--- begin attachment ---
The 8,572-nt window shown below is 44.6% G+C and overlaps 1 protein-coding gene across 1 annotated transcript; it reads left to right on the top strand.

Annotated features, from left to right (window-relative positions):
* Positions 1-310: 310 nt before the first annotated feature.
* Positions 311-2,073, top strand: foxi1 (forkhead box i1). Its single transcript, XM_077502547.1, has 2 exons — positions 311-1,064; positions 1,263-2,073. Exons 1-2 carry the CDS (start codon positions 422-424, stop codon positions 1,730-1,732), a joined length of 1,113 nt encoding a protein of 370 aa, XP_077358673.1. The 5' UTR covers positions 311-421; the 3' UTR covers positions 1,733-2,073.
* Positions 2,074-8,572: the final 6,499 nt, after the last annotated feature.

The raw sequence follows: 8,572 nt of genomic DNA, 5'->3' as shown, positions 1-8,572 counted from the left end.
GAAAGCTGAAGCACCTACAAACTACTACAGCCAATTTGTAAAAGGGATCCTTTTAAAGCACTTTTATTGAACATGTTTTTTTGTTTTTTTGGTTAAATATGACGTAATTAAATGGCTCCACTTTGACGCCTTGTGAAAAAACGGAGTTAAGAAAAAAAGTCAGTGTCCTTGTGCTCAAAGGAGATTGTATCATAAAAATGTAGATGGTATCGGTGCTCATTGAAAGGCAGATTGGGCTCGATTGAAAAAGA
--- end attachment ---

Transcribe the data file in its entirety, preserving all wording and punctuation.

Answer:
The 8,572-nt window shown below is 44.6% G+C and overlaps 1 protein-coding gene across 1 annotated transcript; it reads left to right on the top strand.

Annotated features, from left to right (window-relative positions):
* Positions 1-310: 310 nt before the first annotated feature.
* Positions 311-2,073, top strand: foxi1 (forkhead box i1). Its single transcript, XM_077502547.1, has 2 exons — positions 311-1,064; positions 1,263-2,073. Exons 1-2 carry the CDS (start codon positions 422-424, stop codon positions 1,730-1,732), a joined length of 1,113 nt encoding a protein of 370 aa, XP_077358673.1. The 5' UTR covers positions 311-421; the 3' UTR covers positions 1,733-2,073.
* Positions 2,074-8,572: the final 6,499 nt, after the last annotated feature.

The raw sequence follows: 8,572 nt of genomic DNA, 5'->3' as shown, positions 1-8,572 counted from the left end.
GAAAGCTGAAGCACCTACAAACTACTACAGCCAATTTGTAAAAGGGATCCTTTTAAAGCACTTTTATTGAACATGTTTTTTTGTTTTTTTGGTTAAATATGACGTAATTAAATGGCTCCACTTTGACGCCTTGTGAAAAAACGGAGTTAAGAAAAAAAGTCAGTGTCCTTGTGCTCAAAGGAGATTGTATCATAAAAATGTAGATGGTATCGGTGCTCATTGAAAGGCAGATTGGGCTCGATTGAAAAAGA